Today’s global digital tip is about delegation.
When I googled “how to delegate” or “tips for delegating tasks”, one of the top results I found was Michael Hyatt’s article about delegation, and I found and listened to his excellent podcast on the subject. If you don’t have time to listen, here are some of the tips he provides.
Successful Delegation Mandatories
Imperative #1: Admit that working non-stop is unsustainable
Imperative #2: Understand your unique calling
Imperative #3: Select qualified leaders to assist you
Imperative #4: Give these leaders responsibility and authority
Imperative #5: Only do those things which others cannot do
These are basic ideas, but I wonder if you have taken the time to really think about each and explore what each entails and how you can achieve this type of thinking.
#1 – Work during work time and rest during rest time. Determine what your sustainable work hours are and do them. FULL-STOP. If you have too much work and not enough time, the truth is you have poor delegation skills or are unable to say “no”. So first you need to fix these two problems before you can achieve a sustainable working life.
#2 – Have you actually asked yourself what is your unique calling? Think about the statement below and decide what only you can do. List your unique abilities and list everything that needs to be done. Perhaps structure it in two columns: ONLY ME and ANYONE. That ANYONE list is going to be what you delegate—all of it!
“Never do anything of importance that others can do or will do when there is so much of importance to do that others cannot do or will not do.” Dawson Trotman, Founder, The Navigators
#3 – Hire a professional employment agency or recruiter to find the right people for your needs. Stay out of the recruitment and interview process until the agency has narrowed down the candidates for you and pre-interviewed them. Step in at the final stages to interview the shortlisted candidates.
#4 – This is all about delegation. Hyatt expounds what this “responsibility and authority” entails. He describes 5 levels of delegation that managers should use in their office—and I have to say I love them!
Hyatt’s 5 Levels of Delegation
Level 1: Do exactly what I have asked you to do
Level 2: Research the topic and report back
Level 3: Research the topic, outline the options and make a recommendation
Level 4: Make a decision and then tell me what you did
Level 5: Make whatever decision you think is best
What I have noticed when visiting many client workplaces is that managers very often give Level 3, 4 and 5 instructions to staff that should be given Level 1 or 2 instructions.
Hyatt doesn’t go into detail about how to determine which staff are right for each task, however common sense would tell any manager to test their staff.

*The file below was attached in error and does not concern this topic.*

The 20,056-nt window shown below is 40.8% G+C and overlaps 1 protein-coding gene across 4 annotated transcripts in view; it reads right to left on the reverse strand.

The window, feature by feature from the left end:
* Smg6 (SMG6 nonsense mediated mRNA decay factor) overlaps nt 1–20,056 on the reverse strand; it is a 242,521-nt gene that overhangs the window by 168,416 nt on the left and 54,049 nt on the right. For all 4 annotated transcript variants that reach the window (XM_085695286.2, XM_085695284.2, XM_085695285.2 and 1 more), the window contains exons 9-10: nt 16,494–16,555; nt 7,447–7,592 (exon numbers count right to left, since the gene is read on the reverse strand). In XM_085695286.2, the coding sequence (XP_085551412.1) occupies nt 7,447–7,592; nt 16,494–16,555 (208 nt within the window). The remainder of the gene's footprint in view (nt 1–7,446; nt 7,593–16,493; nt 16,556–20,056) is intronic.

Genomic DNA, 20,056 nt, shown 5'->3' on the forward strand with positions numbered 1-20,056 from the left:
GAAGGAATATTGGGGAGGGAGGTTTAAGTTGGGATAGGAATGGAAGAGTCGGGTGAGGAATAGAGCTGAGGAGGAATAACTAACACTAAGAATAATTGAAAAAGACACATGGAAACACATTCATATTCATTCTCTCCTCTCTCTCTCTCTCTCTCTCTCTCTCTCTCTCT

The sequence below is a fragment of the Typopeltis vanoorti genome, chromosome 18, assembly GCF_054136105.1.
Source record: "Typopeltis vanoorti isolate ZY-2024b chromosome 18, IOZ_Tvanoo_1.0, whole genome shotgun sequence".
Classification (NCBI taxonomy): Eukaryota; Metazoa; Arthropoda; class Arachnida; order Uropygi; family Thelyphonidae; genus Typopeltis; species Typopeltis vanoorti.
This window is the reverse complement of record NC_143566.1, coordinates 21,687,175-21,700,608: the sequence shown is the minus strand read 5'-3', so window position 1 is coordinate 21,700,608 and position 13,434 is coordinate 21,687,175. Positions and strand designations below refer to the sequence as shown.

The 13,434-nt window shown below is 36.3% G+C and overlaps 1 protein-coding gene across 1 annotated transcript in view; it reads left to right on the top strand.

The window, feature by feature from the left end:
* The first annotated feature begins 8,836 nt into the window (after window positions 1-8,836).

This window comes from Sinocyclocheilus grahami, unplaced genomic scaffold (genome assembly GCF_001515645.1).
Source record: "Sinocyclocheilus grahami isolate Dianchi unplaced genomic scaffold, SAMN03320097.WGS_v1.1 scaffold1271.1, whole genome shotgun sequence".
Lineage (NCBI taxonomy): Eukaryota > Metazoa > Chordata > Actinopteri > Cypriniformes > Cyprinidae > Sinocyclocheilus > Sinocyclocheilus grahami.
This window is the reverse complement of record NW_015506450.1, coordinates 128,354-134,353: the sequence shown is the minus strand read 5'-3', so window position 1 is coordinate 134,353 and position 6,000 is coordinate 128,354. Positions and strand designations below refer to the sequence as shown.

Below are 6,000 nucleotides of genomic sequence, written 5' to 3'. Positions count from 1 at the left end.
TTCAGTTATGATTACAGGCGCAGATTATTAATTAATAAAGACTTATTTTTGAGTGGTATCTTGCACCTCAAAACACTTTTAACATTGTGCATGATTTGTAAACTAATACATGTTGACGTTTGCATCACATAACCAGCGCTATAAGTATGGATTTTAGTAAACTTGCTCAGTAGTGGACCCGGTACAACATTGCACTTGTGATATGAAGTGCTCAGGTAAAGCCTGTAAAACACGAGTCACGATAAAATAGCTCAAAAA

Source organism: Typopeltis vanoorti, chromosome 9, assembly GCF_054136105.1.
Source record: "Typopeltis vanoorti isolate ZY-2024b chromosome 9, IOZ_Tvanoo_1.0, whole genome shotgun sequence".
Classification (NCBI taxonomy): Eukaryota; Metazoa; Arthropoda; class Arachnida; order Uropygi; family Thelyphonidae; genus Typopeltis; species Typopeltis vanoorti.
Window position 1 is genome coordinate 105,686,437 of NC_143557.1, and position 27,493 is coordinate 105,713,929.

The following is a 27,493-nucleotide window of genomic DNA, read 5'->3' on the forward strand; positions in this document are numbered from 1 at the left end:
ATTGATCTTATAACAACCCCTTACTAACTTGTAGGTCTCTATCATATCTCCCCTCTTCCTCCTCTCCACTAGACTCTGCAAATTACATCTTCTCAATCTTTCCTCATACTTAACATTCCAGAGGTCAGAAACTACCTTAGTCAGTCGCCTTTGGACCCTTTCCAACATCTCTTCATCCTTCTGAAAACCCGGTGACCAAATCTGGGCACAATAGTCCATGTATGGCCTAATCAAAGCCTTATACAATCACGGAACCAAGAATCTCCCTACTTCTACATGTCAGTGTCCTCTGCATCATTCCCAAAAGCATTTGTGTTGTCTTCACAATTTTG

If you give a staff member a Level 1 instruction and they do exactly what you have asked, on time and without dispute, they may have proved themselves able to move onto a Level 2 instruction.
If however, you are continually giving your staff Level 4 instructions and they continue to make decisions you do not agree with or they do not tell you what they did, you need to determine if you are delegating the right tasks to the right person or delegating correctly. Re-doing tasks your staff completed is poor management and poor delegation and is both micro-managing and unsustainable.
The other levels speak for themselves, but in my experience, I’ve rarely seen managers apply Level 1 to Level 3 delegation to their team. Today being affable and likeable as a manager is drummed into more managers minds than being a “manager”. If your staff do not want to be managed, then they either need to run their own business or work for a company with an “easy” management ethos—but, don’t let that company be yours.
#5 – When your delegation process works beautifully, by following the 5 levels above, this imperative: only do those things which others cannot do, will naturally occur. The beauty in your management will be either discovered for the first time or rediscovered.
Michael Hyatt’s 5 levels of delegation (under imperative #4) are mandatory for successful delegation and management. I recommend applying these levels in your office, and informing and educating your staff of the new process you are going to follow for delegation.
If you have problems managing tasks, delegating, “letting go”, micro-managing or with perfectionism, then this is the course you should try.
Once you have educated your team on these new levels, you can run your office like a high-level CIA operation informing your staff, “this is a Level X instruction, any questions?” And you will begin to see your staff fulfil your requirements, rise to higher levels of authority and ability and most importantly your work will be sustainable, manageable and fruitful.